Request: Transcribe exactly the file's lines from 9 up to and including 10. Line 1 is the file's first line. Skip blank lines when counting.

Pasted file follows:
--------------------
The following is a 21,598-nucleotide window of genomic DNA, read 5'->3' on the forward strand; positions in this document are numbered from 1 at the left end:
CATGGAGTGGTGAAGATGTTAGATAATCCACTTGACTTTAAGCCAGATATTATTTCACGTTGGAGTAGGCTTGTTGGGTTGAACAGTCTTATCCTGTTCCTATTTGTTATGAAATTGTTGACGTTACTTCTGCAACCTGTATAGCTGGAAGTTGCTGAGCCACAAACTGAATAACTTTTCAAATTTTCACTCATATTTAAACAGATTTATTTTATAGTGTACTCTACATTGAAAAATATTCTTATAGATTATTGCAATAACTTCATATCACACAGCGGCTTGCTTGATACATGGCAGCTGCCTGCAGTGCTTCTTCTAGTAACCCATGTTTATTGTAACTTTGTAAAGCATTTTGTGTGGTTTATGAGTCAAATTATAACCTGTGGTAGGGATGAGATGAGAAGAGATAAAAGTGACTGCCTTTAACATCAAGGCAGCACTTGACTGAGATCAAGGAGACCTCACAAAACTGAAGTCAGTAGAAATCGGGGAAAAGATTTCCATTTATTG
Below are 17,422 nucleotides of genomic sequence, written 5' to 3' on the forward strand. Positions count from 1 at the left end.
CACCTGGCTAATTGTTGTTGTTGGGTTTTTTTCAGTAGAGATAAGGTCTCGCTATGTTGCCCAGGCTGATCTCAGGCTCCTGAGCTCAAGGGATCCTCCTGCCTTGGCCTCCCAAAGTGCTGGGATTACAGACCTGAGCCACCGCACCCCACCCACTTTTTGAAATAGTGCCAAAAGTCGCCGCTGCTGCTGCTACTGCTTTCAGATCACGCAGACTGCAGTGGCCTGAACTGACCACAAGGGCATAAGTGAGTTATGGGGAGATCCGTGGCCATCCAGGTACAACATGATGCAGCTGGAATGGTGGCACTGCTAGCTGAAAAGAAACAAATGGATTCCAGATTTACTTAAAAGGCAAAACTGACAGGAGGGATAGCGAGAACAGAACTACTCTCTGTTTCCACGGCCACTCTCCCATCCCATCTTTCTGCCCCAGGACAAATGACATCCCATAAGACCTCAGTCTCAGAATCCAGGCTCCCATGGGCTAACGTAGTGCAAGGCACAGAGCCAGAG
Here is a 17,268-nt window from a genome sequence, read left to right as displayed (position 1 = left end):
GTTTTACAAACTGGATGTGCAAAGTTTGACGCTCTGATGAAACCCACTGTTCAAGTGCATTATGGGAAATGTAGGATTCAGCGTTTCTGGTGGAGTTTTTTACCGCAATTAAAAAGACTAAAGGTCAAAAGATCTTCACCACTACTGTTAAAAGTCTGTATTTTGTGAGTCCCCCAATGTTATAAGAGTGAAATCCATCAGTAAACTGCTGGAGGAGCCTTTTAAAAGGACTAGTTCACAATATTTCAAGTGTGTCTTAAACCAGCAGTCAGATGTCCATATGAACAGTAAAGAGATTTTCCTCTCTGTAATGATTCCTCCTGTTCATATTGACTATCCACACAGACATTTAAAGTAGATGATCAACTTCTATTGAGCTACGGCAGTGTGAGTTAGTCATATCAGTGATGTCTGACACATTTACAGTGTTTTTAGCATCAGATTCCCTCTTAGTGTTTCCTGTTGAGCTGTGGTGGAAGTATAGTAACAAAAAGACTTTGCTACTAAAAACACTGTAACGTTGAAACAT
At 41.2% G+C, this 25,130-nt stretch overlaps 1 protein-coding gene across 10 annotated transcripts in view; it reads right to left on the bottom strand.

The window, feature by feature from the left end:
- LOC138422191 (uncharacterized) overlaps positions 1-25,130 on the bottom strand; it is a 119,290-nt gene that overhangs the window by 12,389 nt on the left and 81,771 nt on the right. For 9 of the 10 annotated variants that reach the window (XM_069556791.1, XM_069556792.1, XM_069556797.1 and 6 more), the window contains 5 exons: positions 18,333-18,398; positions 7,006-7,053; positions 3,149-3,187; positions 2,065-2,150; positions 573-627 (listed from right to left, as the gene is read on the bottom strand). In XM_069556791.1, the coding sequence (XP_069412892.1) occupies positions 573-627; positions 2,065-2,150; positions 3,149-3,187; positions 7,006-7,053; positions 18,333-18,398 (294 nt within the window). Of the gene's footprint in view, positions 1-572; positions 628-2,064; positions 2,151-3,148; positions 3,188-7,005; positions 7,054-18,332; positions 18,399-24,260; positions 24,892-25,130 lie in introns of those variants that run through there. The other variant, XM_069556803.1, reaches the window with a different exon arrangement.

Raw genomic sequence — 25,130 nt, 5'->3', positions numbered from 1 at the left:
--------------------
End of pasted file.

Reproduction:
- LOC138422191 (uncharacterized) overlaps positions 1-25,130 on the bottom strand; it is a 119,290-nt gene that overhangs the window by 12,389 nt on the left and 81,771 nt on the right. For 9 of the 10 annotated variants that reach the window (XM_069556791.1, XM_069556792.1, XM_069556797.1 and 6 more), the window contains 5 exons: positions 18,333-18,398; positions 7,006-7,053; positions 3,149-3,187; positions 2,065-2,150; positions 573-627 (listed from right to left, as the gene is read on the bottom strand). In XM_069556791.1, the coding sequence (XP_069412892.1) occupies positions 573-627; positions 2,065-2,150; positions 3,149-3,187; positions 7,006-7,053; positions 18,333-18,398 (294 nt within the window). Of the gene's footprint in view, positions 1-572; positions 628-2,064; positions 2,151-3,148; positions 3,188-7,005; positions 7,054-18,332; positions 18,399-24,260; positions 24,892-25,130 lie in introns of those variants that run through there. The other variant, XM_069556803.1, reaches the window with a different exon arrangement.

Raw genomic sequence — 25,130 nt, 5'->3', positions numbered from 1 at the left: